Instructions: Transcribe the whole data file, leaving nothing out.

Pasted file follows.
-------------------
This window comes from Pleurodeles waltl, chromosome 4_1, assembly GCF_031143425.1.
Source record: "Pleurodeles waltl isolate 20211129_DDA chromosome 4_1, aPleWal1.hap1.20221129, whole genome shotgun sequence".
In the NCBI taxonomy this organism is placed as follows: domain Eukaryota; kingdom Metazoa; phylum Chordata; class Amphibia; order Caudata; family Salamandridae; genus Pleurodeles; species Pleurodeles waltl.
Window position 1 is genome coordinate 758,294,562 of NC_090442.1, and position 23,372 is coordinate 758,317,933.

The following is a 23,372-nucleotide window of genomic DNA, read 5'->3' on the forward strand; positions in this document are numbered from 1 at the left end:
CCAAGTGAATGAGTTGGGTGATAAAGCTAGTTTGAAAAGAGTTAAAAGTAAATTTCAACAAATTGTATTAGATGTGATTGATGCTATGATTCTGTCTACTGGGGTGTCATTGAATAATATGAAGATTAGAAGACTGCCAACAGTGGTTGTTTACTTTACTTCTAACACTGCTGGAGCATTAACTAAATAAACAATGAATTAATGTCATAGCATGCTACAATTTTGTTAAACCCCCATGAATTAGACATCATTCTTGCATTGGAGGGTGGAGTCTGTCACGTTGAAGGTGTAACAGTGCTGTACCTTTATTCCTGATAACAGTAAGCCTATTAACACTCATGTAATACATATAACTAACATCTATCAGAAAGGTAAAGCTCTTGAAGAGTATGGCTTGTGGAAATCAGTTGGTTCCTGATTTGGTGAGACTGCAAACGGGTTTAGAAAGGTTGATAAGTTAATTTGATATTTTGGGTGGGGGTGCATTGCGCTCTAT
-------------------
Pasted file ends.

This window comes from Pleurodeles waltl, chromosome 4_1, assembly GCF_031143425.1.
Source record: "Pleurodeles waltl isolate 20211129_DDA chromosome 4_1, aPleWal1.hap1.20221129, whole genome shotgun sequence".
In the NCBI taxonomy this organism is placed as follows: domain Eukaryota; kingdom Metazoa; phylum Chordata; class Amphibia; order Caudata; family Salamandridae; genus Pleurodeles; species Pleurodeles waltl.
Window position 1 is genome coordinate 758,294,562 of NC_090442.1, and position 23,372 is coordinate 758,317,933.

The following is a 23,372-nucleotide window of genomic DNA, read 5'->3' on the forward strand; positions in this document are numbered from 1 at the left end:
CCAAGTGAATGAGTTGGGTGATAAAGCTAGTTTGAAAAGAGTTAAAAGTAAATTTCAACAAATTGTATTAGATGTGATTGATGCTATGATTCTGTCTACTGGGGTGTCATTGAATAATATGAAGATTAGAAGACTGCCAACAGTGGTTGTTTACTTTACTTCTAACACTGCTGGAGCATTAACTAAATAAACAATGAATTAATGTCATAGCATGCTACAATTTTGTTAAACCCCCATGAATTAGACATCATTCTTGCATTGGAGGGTGGAGTCTGTCACGTTGAAGGTGTAACAGTGCTGTACCTTTATTCCTGATAACAGTAAGCCTATTAACACTCATGTAATACATATAACTAACATCTATCAGAAAGGTAAAGCTCTTGAAGAGTATGGCTTGTGGAAATCAGTTGGTTCCTGATTTGGTGAGACTGCAAACGGGTTTAGAAAGGTTGATAAGTTAATTTGATATTTTGGGTGGGGGTGCATTGCGCTCTAT